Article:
The corporate communications community is a close-knit one, and a substantial amount of our talent pool comes from the consultancy world. The business is also relatively new, emerging out of its early days, a time of aggressive learning and development for its future leaders. It has evolved from a time when people did not know the difference between core functions like PA and PR, to today, when its credibility makes it attractive to new professionals. At Nissan India, a few pragmatic ways have ensured that our recency, both as a communications team and as an industry, does not deter our contribution to business.
- Strong fundamentals – While all communication today demands the ability to innovate and be creative, these qualities are meaningless without a strong foundation. In today’s competitive auto industry marketplace, our reach should always exceed our grasp, but the ‘simple stuff’ that we never take for granted is the bedrock of our team’s success. Getting our basics right with even more rigour over time, impart new efficiencies, freeing resources to think new and do the undone.
- Hiring by insight – Our success banks on our people, and certain qualities that they have. We at Nissan look for people with a strong sense of character; values like honesty, hard work, and integrity which cannot be taught. Simultaneously, while skills are definitely important, strong communications fundamentals ensure that knowledge and operational skills are teachable. These are a few things we look for when bringing someone on board the Nissan India communications team.
- Own it and live it – The business of corporate communications fosters a competitive spirit as it holds us accountable for both our wins and our mistakes. We are a young team, and our culture of learning, achieving, and taking ownership of deliverables has contributed to our strength. Team members take onus, deliver, and complement each other’s efforts with a dash of competitiveness.
- Skill building begins with honesty – One of the most abused business terms, ‘skill-building’ only truly works with an element of introspection. A leader who fosters a culture where his employees can fearlessly own up to both their competencies and skill-deficits, will achieve far better learning outcomes than enrolling them in generic skilling exercises. This approach also makes it easier to make learning a collective responsibility, as the team champions in a specific competency (e.g. product communications) can augment and expose those who need these skills the most.Exposure and relevance are the two ingredients of building a winning team; if Tiger Woods were only playing in his mom’s backyard, he would not have become Tiger Woods. There is no better training than on-the-job, which is why our people are given in many opportunities to learn and grow.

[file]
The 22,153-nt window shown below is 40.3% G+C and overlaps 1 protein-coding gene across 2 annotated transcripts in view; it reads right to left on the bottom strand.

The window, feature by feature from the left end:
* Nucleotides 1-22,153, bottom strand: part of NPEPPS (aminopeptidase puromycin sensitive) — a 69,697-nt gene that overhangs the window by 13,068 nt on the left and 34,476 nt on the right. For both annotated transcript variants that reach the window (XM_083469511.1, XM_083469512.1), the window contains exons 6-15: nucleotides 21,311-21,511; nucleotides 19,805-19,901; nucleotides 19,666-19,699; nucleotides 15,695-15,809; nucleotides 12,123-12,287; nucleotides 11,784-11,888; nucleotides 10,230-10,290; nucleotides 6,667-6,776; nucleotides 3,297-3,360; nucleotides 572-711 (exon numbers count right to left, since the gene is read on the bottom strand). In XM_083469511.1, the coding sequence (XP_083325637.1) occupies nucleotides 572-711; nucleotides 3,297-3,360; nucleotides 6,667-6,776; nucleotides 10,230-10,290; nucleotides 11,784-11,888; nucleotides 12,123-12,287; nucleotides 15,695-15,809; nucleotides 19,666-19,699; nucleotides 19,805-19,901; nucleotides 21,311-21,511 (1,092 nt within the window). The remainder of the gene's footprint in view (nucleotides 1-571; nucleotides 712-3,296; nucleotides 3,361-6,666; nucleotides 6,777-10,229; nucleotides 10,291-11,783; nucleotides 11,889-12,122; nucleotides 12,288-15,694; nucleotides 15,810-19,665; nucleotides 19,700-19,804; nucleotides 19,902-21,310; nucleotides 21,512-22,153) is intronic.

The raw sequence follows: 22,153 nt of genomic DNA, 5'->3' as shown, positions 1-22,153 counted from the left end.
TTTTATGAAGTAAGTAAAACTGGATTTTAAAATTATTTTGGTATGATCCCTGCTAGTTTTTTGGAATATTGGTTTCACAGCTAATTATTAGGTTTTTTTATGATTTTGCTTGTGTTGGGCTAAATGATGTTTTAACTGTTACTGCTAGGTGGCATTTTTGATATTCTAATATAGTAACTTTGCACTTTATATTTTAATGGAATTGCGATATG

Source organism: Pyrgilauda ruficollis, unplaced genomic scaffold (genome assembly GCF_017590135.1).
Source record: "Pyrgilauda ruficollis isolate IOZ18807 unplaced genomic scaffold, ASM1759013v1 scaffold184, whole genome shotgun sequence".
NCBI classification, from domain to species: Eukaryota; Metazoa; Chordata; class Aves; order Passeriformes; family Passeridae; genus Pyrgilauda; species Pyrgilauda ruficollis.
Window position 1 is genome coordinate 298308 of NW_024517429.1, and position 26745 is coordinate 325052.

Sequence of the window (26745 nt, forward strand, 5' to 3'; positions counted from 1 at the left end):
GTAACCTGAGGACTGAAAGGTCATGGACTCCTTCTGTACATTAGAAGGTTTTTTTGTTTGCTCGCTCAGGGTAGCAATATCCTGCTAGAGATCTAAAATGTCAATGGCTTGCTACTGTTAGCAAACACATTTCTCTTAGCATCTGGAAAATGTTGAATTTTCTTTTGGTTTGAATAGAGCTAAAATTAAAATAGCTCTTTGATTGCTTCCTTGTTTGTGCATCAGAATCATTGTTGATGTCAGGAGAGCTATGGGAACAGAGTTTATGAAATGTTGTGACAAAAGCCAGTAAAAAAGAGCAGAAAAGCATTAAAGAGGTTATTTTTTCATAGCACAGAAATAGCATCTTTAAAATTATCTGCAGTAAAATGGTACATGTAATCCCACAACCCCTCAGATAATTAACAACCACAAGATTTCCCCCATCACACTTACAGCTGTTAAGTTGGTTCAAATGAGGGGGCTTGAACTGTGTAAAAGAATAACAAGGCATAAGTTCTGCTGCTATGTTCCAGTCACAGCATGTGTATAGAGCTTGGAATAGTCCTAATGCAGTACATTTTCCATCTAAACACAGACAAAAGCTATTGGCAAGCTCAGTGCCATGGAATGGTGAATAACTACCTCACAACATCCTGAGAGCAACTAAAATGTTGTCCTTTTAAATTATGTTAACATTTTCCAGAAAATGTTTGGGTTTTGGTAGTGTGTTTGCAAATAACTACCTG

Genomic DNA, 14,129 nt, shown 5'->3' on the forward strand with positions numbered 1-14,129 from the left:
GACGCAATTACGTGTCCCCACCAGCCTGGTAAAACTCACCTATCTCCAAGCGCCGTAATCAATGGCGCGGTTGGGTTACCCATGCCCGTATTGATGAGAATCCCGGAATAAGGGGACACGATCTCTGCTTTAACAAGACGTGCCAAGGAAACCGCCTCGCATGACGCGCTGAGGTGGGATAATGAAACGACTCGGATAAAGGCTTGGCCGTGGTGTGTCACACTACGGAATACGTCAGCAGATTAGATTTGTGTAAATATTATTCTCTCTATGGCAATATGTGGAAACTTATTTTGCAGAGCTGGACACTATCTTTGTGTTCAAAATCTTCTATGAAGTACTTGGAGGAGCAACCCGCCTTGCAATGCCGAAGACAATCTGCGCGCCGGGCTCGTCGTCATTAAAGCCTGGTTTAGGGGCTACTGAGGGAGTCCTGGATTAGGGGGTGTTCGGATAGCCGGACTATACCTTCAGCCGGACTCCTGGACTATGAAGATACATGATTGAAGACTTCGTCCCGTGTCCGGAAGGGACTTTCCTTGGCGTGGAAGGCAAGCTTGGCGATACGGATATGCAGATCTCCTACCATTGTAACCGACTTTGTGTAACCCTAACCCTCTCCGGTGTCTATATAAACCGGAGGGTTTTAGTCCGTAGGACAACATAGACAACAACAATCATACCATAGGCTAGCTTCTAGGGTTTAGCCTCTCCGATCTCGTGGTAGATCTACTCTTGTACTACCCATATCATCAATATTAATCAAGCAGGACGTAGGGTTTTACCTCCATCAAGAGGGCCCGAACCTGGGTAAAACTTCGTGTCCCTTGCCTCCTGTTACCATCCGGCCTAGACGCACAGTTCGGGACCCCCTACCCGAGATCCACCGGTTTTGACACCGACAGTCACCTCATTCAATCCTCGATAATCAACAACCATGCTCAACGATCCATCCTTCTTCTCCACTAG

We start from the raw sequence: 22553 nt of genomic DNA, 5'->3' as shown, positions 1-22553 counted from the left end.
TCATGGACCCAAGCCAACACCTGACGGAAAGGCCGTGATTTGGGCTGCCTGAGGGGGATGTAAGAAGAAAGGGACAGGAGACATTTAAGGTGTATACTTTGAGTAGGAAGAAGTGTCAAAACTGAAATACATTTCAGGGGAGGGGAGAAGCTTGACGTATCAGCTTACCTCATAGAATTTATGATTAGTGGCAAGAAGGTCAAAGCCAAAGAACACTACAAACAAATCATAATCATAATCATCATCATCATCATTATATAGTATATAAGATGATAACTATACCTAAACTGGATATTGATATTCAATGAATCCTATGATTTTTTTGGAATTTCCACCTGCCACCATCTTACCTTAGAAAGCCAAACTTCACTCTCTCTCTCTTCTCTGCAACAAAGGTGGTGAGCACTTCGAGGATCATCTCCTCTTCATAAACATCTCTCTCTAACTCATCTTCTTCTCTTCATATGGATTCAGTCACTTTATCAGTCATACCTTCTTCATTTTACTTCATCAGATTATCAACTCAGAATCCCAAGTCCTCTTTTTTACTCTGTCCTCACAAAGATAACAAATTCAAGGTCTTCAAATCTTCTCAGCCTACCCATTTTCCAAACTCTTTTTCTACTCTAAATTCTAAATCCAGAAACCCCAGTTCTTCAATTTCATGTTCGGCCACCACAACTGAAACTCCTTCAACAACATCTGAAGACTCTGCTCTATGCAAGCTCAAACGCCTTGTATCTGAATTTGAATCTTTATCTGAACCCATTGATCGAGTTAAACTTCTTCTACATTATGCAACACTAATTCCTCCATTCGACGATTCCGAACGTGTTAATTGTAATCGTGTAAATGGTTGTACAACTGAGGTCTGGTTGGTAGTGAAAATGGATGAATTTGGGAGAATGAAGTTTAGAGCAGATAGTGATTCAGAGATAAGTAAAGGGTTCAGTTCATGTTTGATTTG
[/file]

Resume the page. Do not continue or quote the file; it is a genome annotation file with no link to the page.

- A sense of internal consonance and pride – Plans on paper don’t often materialise the same way in real life, yet what has kept us going is our ability to take pride in what we all do. While the Reputation Today ranking has not only given recognition to our work and the team at large, we give a higher sense of importance to driving a sense of recognition from within. I firmly believe that we are as good as our last performance. Our highest benchmark is what we were yesterday, so we can improve upon it. This, in brief, ‘Kaizen’, the Japanese belief system of incremental improvements that over time add up to create transformative outcomes. Our strongest asset is a team that gives 200 percent to achieve and outperform, and in the process enjoys the journey. This spirit of go-getting has led us to climb the Reputation Today ranking so quickly.
- Understanding the industry and carving out our place The Nissan India Communications team is quite young in India’s highly saturated automotive marketplace. The fundamental challenge we are solving for is: how do you position a young brand in a country which is dominated by clutter? On the outside, the auto industry looks fancy, yet its significance as a key driver of the manufacturing sector is not lost on us. We are constantly clued into the many changing dynamics that define it.
- Enterprise-storytelling as a business asset – While celebrity endorsements and car launches are significant opportunities to drive media traction, an enterprise’s story must be told all-year round. That is where our approach to enterprise storytelling, defined by a seamless combination of content, context, and topicality, comes into play.
Enterprise storytelling opens the canvas and allows us to explain not only how and why 6,000 team members at our manufacturing facility come together to build our cars, but also position the company and its offerings as exciting and relevant to customers. Identifying new socio-cultural positioning opportunities for our products, people, and processes has created some brilliant storytelling.
A great example is our after-sales service ‘foam wash’, a highly water-efficient technique that became globally renowned when we leveraged the topicality of World Earth Day. We packaged it with an impactful infographic explaining how we save 6.1 million litres of water every year. It generated massive media traction, and our after-sales service team was contacted from as far away as Eastern Europe and South Africa, by people curious about how we were achieving this water saving, and directly contributing to our business.
While business is the core of what we do, what drives us is a strong human essence that is infused in our team culture, and in how we tell our story. And, at the end of the day, our truest point of reference is asking: “Are we enjoying ourselves”?
This article is part of series written by team leaders or professionals from the Reputation Today 30 Top Corporate Communication Teams – 2018 powered by Kaizzen Communications.